Nonetheless, Jose and his chief of staff kept coming to me. On the edges of meetings on other subjects, in the hallways, they would raise the subject almost every week. And then, when Al Gonzales left his White House counsel position in March 2005 to become attorney general, they began lobbying me to revisit the issue with the new White House counsel, Harriet Miers, in the hope that she might not have the same deep reservations about destruction that Gonzales and the other White House lawyers expressed to Scott Muller in June 2004. At first, I put off Jose and his chief of staff by saying that we shouldn’t be hitting Miers, who had no previous experience in CIA matters, with a thing like this so early in her tenure. I promised them that I would talk to her about it at some point; at the same time, I told them that I didn’t think she would like the idea of destruction any more than Gonzales did. In any case, I figured she ought to be apprised of the tapes and assumed (accurately, as it turned out) that her predecessor hadn’t told her anything about them.
In May 2005, I told Porter Goss about Jose’s relentless queries and said I thought it was time to bring Miers into the loop. By this time, I had attended two meetings with Porter where CTC representatives, as a part of their regular updates on the interrogation program, made a pitch about their strong desire to destroy the tapes because of the security risks to the officers depicted in them. Porter would express sympathy about their concerns, which he thought were genuine, but he never took the issue up with me. So when I raised the idea of briefing Miers, Porter’s response was pretty much what I expected. “Go ahead,” he replied laconically, “but just so you know, I am not comfortable about the tapes being destroyed on my watch.”
“Me, neither,” I replied.
I arranged to meet with Harriet Miers a week or so later in her White House office. David Addington, who had been present when Scott Muller told Gonzales about the tapes the year before, was in attendance again. Dan Levin, who had replaced John Bellinger as the legal counsel to the national security advisor, also sat in. I brought along John McPherson. Besides having reviewed the tapes at the end of 2002, John was the CIA lawyer who was responsible for tracking the ongoing court cases where the tapes could be potentially implicated. He gave a brief update on the cases, and I then told the group that our senior operational personnel were continuing to push hard for destruction of the tapes. I tried to convey fully and fairly the reasons why they felt so strongly about the issue, because I thought our people deserved that. Finally, I noted the strong opposition to destruction expressed by DNI Negroponte.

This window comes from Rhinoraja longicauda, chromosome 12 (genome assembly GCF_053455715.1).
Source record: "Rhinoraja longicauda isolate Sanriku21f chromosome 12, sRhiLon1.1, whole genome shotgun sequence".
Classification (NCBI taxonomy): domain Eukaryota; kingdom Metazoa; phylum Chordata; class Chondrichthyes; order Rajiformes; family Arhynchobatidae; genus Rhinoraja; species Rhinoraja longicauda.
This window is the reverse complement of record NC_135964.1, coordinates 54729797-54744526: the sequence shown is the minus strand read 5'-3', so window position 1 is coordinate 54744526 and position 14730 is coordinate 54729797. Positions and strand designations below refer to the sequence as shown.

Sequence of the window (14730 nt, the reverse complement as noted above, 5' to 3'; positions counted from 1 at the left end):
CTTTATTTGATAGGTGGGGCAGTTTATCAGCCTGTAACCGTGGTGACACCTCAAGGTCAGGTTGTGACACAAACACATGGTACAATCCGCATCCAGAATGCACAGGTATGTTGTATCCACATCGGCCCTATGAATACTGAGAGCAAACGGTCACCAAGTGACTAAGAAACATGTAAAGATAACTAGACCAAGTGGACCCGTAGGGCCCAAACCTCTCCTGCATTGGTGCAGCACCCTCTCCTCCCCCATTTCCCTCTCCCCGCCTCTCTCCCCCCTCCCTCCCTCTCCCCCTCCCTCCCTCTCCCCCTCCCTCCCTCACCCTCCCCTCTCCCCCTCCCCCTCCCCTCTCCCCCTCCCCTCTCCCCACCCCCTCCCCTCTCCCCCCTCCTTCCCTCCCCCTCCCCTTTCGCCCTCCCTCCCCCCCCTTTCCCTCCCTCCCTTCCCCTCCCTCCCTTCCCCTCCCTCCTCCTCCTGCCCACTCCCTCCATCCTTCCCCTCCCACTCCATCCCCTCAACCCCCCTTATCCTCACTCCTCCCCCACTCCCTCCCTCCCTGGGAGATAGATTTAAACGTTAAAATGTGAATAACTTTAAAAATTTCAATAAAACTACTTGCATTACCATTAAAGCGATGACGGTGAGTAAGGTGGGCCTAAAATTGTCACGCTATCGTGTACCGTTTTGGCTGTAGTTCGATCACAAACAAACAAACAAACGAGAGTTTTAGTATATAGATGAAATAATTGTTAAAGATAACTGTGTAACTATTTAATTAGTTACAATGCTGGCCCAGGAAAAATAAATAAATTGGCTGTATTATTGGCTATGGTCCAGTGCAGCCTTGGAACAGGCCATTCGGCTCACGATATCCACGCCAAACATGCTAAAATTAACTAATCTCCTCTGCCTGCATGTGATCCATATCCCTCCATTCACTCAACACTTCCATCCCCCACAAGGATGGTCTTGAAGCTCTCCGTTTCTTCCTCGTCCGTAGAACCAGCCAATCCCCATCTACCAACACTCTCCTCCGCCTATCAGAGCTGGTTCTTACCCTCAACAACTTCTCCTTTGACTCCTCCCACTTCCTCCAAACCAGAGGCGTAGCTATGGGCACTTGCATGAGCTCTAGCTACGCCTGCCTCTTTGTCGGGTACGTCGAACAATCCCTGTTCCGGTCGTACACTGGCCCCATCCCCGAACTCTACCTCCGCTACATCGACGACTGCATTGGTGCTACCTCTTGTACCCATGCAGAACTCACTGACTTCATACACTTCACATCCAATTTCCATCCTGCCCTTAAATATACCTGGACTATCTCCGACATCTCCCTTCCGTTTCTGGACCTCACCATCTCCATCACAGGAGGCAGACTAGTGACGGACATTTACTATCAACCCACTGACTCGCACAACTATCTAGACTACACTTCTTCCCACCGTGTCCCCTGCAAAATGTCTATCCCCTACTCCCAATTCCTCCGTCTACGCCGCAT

The reaction I got was predictable. Addington, a longtime friend who had worked for me at the CIA years earlier, vigorously asserted (he was not a man to mince words) that he had told Scott Muller a year before that destroying the tapes was a terrible idea and, by God, he still strongly thought so. Levin, a low-key but first-rate lawyer with prior White House and Justice Department experience, said little if anything; he was entirely new to the issue and the expression on his face was somewhere between incredulous and appalled. Harriet Miers was typically calm and meticulous, taking notes and asking a few follow-up questions. Still, she echoed Addington’s sentiments, albeit a good deal more quietly. She stopped short of saying that the tapes should never be destroyed, but the message from the White House remained clear: Do not do anything to the tapes before coming back here first.
I reported back to Porter as soon as I returned to Langley. He was neither surprised nor upset by the White House’s reaction. I then told Jose and his chief of staff (I can’t recall if I talked to them separately or together). They were crestfallen, because they were now on notice that the DNI, two successive White House counsels, and the vice president’s top lawyer had weighed in strongly against destroying the tapes. To top it off, I confided to them that Porter Goss seemed distinctly unenthusiastic about the idea, too. I offered Jose the following advice: Cool it for a while because the powers that be are simply not on board.
My advice seemed to have an effect. Jose never again approached me on the subject.
I don’t remember hearing anything more about the tapes for months afterward. But then, around the beginning of November 2005, the top two lawyers from my office responsible for covert operations told me that Jose and his senior staff had come to them wanting to revisit the issue. I am still not entirely certain what, other than the passage of time, prompted his renewed effort. The two lawyers did tell me that the chief of our overseas office, who had been safeguarding the tapes for years, was preparing to retire shortly and was pressing headquarters for final resolution before he left.
It had been six months since my meeting with Harriet Miers. I had no reason to believe she and the others who had strongly opposed destroying the tapes had moderated their views in the interim. But I still clung to the conviction that the advocates for destruction were sincere in their belief and deserved a hearing. In retrospect, I was being naïve. In the years since, I have often wondered whether I should have gone to Jose at that point and told him, in no uncertain terms, “Forget it, Jose. No one is ever going to agree to destruction.” I came to conclude that telling him that wouldn’t have made any difference.